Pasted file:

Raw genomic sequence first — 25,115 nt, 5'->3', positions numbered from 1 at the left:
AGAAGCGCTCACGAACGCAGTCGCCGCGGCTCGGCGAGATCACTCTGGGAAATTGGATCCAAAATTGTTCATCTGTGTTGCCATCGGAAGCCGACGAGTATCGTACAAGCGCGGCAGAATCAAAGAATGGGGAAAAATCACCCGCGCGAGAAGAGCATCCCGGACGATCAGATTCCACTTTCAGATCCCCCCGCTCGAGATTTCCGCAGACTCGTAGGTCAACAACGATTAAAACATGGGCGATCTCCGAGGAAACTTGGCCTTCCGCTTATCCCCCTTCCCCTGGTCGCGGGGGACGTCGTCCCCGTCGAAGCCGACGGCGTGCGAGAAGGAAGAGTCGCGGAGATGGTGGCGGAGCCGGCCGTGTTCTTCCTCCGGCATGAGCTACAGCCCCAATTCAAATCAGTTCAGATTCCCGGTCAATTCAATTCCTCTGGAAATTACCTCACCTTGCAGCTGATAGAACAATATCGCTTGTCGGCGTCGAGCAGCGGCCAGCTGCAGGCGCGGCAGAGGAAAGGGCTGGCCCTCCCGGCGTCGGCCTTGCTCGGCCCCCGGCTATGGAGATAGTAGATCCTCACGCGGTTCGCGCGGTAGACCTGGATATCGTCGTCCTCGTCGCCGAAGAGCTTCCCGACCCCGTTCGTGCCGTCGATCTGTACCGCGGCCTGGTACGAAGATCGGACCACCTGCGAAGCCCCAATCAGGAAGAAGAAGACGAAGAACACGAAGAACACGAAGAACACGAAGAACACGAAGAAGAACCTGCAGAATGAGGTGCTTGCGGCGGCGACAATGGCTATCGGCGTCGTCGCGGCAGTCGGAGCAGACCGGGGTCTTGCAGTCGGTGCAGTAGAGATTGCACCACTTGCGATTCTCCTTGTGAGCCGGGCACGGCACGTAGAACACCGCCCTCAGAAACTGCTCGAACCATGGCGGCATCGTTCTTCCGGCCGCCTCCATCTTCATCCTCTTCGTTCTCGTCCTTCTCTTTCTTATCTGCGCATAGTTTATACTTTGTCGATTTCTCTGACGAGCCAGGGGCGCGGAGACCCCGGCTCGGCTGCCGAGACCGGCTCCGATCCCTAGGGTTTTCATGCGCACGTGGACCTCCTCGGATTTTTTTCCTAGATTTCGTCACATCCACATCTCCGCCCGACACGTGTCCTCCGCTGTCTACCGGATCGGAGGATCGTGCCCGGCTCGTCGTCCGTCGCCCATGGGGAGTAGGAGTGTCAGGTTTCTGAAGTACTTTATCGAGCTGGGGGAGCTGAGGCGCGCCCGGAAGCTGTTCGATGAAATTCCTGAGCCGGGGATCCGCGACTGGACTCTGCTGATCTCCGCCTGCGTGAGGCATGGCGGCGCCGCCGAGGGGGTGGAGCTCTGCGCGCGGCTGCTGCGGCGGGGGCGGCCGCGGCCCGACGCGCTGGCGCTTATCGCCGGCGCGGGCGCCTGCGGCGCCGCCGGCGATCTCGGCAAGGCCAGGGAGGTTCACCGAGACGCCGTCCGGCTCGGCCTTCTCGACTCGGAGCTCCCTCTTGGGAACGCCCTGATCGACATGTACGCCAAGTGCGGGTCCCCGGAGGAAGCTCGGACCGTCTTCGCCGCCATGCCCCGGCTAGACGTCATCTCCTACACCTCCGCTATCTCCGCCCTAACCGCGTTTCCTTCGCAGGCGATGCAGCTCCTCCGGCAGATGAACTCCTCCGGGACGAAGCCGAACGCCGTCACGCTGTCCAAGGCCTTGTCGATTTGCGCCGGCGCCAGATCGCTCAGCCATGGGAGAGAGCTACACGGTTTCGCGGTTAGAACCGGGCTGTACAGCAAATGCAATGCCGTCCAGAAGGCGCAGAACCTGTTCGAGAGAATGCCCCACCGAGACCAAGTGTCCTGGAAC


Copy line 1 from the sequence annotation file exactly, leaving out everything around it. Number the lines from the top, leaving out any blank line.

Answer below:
Raw genomic sequence first — 25,115 nt, 5'->3', positions numbered from 1 at the left: